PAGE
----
It seems clear to a visitor that over the 3-1/2 years of the relationship, during which Ashley’s family has made several moves, including one to the south side before returning to Brooklyn Park on the north side, Ashley has become part of the Edstroms’ extended family. That’s the kind of outcome Kinship leaders like to see from mentoring relationships.
“It’s been a good match,” says Brenda Edstrom. “Ashley’s very open to try anything. I think it’s really worked well for us.”
Ashley’s mother, Wendy, is equally pleased with the relationship. The age gap between Ashley and the younger Ed-strom girls has been no problem at all, she said. “Ashley’s really fond of Brenda and Mike and Kirsten and Meghan.”
All four of Wendy’s children have had mentors through the Kinship program. Antonio, 19, and Brandi, 16, are “graduates” and Renaldo, 10, is currently involved along with Ashley.
“The program impacts the children a lot,” Wendy said. “It’s something they look forward to. That’s a good thing about it — they want to do it.”
She said she involved her children with Kinship because she had heard positive reports on it from friends. She wanted her children to have something extra to do, to have time individually to make connections beyond their own family, and possibly to find role models. Wendy added: “All the families my kids have been matched with are Caucasians. It’s good for them to see the differences. Diversity — I like that about the program.”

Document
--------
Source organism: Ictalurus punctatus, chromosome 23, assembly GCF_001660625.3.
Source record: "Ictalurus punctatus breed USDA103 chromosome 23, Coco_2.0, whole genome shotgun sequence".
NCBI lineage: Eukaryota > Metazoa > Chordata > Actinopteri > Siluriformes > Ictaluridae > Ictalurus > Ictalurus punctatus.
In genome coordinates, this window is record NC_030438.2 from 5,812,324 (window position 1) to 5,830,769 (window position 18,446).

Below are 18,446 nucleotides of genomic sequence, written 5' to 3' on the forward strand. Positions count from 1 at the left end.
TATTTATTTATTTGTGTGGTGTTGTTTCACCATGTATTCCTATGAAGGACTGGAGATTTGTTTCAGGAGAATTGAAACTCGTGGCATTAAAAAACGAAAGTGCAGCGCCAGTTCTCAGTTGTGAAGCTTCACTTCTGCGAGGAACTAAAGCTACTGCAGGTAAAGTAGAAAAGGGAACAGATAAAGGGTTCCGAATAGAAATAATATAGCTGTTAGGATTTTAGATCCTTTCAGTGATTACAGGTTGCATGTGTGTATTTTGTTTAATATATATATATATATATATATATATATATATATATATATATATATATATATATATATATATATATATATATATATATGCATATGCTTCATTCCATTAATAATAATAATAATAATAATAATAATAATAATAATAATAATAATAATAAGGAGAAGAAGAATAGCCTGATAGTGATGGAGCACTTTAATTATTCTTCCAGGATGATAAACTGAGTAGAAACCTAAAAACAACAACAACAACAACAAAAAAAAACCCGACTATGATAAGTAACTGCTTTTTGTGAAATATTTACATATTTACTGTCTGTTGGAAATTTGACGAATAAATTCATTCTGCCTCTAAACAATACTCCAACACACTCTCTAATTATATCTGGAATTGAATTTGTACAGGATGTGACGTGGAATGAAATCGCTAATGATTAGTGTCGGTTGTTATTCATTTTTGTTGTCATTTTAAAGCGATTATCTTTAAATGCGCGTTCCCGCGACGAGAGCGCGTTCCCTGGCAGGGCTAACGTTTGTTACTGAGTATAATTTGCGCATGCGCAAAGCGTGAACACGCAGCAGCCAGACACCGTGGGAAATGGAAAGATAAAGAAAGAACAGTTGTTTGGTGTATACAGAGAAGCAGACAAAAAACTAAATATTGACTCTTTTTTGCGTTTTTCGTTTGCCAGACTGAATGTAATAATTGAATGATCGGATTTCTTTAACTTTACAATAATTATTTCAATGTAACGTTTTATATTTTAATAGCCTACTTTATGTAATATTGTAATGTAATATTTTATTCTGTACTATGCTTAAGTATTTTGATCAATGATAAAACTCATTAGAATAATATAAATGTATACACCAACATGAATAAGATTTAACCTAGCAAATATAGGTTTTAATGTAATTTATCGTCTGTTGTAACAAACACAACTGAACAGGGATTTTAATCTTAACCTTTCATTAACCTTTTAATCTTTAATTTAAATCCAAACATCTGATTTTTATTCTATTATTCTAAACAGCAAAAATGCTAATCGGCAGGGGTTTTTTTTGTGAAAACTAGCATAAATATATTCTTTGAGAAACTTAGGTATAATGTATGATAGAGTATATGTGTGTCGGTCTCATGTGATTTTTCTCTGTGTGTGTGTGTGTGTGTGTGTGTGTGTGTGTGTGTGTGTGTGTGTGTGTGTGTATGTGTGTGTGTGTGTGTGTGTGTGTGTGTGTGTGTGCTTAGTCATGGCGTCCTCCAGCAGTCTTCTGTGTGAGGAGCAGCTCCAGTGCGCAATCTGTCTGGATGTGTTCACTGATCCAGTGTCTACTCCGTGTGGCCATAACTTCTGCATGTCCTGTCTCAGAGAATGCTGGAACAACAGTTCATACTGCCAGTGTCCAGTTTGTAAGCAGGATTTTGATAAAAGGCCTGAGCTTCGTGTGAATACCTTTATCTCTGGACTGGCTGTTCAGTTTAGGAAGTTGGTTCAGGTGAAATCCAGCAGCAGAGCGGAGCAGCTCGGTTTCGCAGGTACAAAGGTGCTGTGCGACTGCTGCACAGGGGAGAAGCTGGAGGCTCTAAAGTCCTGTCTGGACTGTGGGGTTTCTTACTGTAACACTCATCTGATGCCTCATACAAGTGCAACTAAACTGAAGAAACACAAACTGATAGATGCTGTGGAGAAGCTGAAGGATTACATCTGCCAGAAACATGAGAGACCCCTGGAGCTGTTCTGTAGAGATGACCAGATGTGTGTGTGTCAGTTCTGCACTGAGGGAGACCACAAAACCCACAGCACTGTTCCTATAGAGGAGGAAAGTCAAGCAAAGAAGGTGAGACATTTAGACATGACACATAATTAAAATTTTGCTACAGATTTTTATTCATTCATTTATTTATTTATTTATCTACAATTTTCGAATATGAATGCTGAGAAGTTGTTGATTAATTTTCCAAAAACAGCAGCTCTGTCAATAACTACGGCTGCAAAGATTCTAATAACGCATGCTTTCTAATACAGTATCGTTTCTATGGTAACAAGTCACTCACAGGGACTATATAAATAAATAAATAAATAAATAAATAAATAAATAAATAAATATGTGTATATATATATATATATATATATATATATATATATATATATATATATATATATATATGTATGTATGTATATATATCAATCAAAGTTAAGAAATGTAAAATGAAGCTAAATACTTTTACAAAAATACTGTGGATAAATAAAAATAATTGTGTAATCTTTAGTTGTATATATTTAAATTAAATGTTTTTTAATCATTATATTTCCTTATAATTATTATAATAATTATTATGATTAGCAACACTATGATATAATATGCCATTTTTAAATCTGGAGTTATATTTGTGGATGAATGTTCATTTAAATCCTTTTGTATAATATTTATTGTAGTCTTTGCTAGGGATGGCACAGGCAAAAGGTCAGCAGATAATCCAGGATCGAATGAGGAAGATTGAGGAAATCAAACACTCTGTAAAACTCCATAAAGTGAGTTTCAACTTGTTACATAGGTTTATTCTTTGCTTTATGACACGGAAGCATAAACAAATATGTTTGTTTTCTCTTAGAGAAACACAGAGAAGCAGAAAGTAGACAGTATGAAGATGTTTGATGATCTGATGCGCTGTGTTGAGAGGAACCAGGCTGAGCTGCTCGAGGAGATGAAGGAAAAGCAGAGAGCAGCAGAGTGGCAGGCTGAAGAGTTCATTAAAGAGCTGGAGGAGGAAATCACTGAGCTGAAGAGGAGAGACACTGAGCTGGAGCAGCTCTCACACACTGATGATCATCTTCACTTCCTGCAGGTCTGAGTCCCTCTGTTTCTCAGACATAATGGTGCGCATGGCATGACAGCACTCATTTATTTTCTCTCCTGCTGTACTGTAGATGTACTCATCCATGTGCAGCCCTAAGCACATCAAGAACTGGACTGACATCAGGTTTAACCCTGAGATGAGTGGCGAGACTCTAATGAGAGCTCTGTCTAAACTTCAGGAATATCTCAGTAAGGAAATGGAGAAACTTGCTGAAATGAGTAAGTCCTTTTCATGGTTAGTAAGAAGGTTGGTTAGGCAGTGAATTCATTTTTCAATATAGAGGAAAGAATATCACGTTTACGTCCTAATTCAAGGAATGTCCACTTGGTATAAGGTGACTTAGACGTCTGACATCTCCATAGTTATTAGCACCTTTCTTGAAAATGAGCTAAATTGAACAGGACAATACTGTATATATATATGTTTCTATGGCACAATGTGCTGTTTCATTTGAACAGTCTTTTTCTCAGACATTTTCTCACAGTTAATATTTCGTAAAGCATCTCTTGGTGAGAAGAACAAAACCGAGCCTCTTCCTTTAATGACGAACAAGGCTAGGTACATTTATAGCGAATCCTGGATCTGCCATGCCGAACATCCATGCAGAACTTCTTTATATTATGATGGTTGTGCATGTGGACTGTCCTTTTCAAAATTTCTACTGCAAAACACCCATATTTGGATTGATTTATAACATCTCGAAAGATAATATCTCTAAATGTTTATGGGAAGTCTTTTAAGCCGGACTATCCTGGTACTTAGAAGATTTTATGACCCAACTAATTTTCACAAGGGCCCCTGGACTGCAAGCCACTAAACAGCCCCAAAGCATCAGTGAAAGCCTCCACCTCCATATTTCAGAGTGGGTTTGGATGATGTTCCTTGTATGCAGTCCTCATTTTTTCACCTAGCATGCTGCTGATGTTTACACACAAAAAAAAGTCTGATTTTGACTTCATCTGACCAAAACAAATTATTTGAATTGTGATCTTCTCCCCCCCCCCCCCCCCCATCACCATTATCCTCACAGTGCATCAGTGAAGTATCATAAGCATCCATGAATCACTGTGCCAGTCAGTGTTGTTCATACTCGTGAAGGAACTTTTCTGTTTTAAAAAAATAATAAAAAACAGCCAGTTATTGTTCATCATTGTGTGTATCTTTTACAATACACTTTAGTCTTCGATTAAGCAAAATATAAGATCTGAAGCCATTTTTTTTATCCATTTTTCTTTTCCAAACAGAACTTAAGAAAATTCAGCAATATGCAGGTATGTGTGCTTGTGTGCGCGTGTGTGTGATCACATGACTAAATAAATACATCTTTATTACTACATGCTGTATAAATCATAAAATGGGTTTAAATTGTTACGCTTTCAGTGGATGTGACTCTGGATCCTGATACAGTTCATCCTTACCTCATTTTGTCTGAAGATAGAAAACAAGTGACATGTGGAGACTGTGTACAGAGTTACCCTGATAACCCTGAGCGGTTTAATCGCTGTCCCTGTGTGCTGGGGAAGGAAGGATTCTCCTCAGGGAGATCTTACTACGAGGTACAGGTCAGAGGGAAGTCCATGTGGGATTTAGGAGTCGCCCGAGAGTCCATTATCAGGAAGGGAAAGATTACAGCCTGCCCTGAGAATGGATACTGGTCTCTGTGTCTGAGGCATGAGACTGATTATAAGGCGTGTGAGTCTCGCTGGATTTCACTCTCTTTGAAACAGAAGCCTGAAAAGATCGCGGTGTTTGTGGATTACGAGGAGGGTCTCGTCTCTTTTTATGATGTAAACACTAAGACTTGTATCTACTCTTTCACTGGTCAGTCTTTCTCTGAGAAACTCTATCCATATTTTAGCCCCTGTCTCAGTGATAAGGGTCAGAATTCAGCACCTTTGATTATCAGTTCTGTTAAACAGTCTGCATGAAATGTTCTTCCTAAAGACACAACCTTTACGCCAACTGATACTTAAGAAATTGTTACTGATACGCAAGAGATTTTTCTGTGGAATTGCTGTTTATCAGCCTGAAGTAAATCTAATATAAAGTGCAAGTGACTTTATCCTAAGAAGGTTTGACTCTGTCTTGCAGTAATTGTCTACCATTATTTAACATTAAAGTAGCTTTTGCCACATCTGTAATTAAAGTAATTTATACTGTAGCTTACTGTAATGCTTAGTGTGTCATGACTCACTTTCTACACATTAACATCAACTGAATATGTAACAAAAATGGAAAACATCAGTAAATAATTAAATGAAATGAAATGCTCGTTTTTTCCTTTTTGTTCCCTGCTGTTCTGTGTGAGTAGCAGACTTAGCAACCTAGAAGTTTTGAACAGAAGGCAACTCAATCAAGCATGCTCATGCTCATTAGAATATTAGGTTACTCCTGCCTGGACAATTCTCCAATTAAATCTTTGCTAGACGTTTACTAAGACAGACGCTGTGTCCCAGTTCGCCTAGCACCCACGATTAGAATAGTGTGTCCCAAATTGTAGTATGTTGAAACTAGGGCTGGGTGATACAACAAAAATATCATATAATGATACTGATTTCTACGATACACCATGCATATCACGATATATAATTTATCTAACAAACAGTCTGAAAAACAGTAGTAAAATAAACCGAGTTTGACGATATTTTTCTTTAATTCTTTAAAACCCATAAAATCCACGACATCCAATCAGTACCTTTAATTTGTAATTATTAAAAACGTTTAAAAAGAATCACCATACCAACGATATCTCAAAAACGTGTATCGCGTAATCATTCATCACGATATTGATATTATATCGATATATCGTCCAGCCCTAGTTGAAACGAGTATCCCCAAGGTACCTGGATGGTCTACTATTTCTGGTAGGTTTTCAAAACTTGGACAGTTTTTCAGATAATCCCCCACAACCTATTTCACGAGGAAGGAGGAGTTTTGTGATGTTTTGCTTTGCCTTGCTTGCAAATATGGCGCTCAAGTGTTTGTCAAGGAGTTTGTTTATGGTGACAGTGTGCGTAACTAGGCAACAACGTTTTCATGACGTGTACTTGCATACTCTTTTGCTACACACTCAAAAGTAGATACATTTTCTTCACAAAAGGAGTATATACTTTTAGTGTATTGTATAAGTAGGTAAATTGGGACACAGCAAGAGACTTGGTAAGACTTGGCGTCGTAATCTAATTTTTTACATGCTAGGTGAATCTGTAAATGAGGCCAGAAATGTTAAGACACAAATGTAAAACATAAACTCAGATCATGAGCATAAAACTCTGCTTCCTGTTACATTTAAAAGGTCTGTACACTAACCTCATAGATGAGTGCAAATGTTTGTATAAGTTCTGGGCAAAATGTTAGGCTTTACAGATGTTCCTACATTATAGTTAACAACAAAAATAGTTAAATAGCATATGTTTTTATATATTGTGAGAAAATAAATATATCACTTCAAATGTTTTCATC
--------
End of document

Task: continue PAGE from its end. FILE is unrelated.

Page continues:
For Ashley, a B student who loves sports and the outdoors, the connection with the Edstroms has, for example, stirred an interest in ice skating which she might otherwise not have developed.
Kinship Director Johnson realizes that not all mentoring relationships work out so well as that between the Edstrom family and Ashley Williams. In a recent newsletter, he wrote: “I know that some of our mentors realize discouragement with kids who sometimes are not there at their appointed meeting time. Often social graces and manners are lacking. ‘Please’ and ‘thank you’ are less common than ‘Could you do this?’ or ‘Can I have that?’
“It is understandable for mentors to question whether they are making a positive difference in the lives of their younger Kinship friends. Sometimes they may never have a definitive answer to this question.
“Yet, if they are faithful to the relationship, they model some things that are in short supply in our culture: faithfulness and fidelity. We are called to faithfulness; this may or may not equate with what the world defines as ‘success.’ Let us keep the faith; kids are counting on us!”
There’s an unusual twist in the circumstances that led to Johnson’s heading up Kinship of Greater Minneapolis. The concept of older men forming mentoring relationships with youths from single-parent families who were getting into trouble with the law was developed in the early 1950s by a group of Luther Seminary students that included Dan’s father, Curt.
That same group went on to establish Plymouth Christian Youth Center for underprivileged youngsters on Minneapolis’ north side after graduation, and they included programs for men and women mentors, as well as the Wilderness Canoe Base, as ministries of the center. Dan’s father was called to be the first director of the mentoring programs in 1962 and later was named director of the youth center, remaining there until 1977.